Wednesday, June 4, 2008

The slings and arrows of outrageous drama.

Deutlich posted another debate on 20SB, and I find myself in desperate need to defray the neurotic pressures of the end of school. So here's the question.

Do you pose questions to your boyfriend or girlfriend's friends to figure out what to do within your relationship? Do you think it's all right to do so?

To Ask or Not?

That is the question.

Well, personally, I don't do that, but that's more a matter of my own flawed personality than anything. It seems I'd rather crash and burn spectacularly than ask for help in most things. It's irritating, and I'm working hard to improve in that respect. But that's neither here nor there, because we're arguing what I think, not what I do.

As with most topics, I fall somewhat in the middle. I think that third party perspective is one of the most powerful tools you can have, if used properly. It's a lot like a light post, use it like a traveler, for illumination. Do not use it like a drunk, for support. When you talk to a mutual friend about the relationship, don't try to get them to take your side, try to get some perspective on the situation. If you're looking for support, or somewhere to vent, get a blog, because real life is more difficult to keep under wraps. Get a blog anyways, it's fun.

The side of this debate that I have a lot more experience with is playing the part of the man in the middle. One relationship in particular, I'm very good friends with both sides, and as such, I think I know more about the relationship than either of the people in it. I like to think that I've helped their relationship survive. The key thing to remember when you get to play Henry Kissinger, is that you're being trusted with sensitive information. You need to be careful with what you say, and you will wind up keeping secrets. If you just push everything through, you will wind up alienating one, or both, of your friends. That's never fun. If you can't handle that, you need to let them know, so you can dodge that particular topic.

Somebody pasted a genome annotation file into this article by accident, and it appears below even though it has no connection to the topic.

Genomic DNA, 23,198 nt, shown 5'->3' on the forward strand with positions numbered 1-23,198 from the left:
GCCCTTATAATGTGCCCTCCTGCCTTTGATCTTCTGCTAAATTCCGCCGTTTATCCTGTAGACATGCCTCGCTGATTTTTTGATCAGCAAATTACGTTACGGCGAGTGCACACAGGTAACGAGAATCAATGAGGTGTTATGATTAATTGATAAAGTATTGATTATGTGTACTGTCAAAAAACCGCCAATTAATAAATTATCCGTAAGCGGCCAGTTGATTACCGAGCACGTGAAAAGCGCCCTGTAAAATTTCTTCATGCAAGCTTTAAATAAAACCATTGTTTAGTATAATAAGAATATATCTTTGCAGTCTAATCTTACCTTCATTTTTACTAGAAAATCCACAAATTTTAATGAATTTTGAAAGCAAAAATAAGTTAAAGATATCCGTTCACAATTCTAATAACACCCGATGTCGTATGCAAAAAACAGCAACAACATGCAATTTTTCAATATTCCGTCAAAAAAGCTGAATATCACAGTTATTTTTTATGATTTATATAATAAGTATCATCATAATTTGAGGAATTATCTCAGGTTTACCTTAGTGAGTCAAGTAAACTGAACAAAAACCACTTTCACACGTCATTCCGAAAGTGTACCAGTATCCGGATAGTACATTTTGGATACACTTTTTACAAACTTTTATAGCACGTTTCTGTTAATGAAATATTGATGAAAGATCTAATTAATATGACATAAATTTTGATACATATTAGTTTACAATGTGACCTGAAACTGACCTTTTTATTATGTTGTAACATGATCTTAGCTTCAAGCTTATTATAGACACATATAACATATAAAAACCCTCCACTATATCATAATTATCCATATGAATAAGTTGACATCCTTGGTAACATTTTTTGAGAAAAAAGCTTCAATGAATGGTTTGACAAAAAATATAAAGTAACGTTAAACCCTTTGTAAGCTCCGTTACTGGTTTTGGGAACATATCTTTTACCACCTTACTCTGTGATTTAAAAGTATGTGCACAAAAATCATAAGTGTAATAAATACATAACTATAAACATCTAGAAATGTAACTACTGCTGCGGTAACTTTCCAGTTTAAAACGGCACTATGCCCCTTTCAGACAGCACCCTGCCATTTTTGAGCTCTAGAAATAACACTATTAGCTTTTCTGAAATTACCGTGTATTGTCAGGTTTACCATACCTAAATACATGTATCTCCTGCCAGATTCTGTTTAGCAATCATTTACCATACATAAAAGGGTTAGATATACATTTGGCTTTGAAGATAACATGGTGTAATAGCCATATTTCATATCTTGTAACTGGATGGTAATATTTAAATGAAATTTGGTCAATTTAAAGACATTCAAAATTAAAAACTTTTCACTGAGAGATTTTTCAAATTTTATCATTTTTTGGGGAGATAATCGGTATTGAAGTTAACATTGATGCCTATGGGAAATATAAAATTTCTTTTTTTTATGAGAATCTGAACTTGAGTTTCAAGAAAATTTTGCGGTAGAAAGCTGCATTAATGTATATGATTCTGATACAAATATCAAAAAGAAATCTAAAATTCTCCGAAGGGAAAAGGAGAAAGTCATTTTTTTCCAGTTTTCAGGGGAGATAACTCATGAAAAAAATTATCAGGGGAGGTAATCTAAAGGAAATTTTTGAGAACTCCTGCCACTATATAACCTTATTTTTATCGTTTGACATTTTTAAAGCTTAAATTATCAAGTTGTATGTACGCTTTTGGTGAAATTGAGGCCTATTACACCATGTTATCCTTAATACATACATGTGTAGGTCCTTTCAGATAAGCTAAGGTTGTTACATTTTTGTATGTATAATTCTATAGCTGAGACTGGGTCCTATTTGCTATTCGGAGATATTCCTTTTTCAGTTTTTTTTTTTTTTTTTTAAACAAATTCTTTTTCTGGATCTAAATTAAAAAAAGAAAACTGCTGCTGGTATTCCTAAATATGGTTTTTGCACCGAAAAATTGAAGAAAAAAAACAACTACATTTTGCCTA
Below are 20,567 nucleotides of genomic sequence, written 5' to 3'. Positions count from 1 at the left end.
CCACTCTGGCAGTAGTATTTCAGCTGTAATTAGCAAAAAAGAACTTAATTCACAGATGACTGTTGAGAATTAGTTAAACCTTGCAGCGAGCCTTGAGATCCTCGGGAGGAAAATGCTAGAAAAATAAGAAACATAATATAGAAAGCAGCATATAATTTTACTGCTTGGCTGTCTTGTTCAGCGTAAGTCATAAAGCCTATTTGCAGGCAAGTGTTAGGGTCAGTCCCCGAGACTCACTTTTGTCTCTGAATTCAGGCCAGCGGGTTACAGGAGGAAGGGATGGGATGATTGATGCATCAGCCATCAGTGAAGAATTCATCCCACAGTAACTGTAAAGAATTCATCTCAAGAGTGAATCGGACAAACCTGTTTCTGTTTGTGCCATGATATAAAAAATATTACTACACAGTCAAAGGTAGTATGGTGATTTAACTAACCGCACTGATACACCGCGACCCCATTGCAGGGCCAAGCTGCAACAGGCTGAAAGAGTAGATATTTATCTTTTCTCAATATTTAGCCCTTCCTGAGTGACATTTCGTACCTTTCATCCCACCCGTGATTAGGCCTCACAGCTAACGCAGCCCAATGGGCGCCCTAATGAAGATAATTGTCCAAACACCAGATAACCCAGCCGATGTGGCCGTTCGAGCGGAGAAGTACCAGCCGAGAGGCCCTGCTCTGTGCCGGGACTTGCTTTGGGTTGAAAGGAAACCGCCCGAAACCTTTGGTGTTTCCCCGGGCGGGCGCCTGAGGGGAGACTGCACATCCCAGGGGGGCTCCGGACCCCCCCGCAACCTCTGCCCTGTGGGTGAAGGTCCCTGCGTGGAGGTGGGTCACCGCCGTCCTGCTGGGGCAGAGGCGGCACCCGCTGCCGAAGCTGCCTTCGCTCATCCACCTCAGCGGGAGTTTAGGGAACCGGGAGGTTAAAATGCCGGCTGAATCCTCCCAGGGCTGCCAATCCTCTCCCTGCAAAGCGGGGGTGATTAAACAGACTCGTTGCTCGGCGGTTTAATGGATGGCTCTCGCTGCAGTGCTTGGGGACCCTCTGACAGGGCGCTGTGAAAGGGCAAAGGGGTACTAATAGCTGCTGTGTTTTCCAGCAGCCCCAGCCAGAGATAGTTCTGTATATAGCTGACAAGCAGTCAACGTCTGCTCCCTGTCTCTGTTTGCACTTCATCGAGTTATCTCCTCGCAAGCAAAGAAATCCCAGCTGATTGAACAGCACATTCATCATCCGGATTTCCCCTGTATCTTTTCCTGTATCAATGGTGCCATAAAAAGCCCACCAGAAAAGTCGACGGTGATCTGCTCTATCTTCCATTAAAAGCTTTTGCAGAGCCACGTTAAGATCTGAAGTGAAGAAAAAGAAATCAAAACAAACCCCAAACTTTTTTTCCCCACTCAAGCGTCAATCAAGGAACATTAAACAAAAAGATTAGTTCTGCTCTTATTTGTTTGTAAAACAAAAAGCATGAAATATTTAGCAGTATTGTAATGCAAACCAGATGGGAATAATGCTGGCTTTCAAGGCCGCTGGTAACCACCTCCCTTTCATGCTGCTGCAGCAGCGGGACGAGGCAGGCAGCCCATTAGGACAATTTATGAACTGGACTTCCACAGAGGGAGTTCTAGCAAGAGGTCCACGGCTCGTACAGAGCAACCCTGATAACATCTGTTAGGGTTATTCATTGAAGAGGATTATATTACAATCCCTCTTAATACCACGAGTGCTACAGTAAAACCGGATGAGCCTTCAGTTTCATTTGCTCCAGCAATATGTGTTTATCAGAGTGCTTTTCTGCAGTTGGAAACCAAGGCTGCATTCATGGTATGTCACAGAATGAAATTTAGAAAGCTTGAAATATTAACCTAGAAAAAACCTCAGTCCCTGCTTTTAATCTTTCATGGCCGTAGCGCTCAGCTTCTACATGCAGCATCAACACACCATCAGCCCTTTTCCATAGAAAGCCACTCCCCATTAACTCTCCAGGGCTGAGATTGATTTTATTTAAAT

In a perfect world, such subterfuge wouldn't be needed. But this is far from a perfect world, and it has imperfect people in it. People present a different face to different people, so talking to another person can give you a new perspective on the relationship. Just be smart about what you do, and try to avoid putting your friends in compromising positions.


Anonymous said...

it's the drama that can ensue that I can't get down with

but you're right, if you don't want to be the person in the middle, you just have to say something.

wishmewell said...

i replied on 20SB, but i'll add some extra thoughts here.

having a mutual friend with a relationship can be a blessing and a curse. like you said, it can help, but it can also create added drama. and if things get messy it can be tough for the mutual friend to stay mutual.

as far as going to his or her friend.
BAAAAAD! i just had this happen, and added to an already bad situation. oh well, Tylenol just got an up tick in business thanks to it!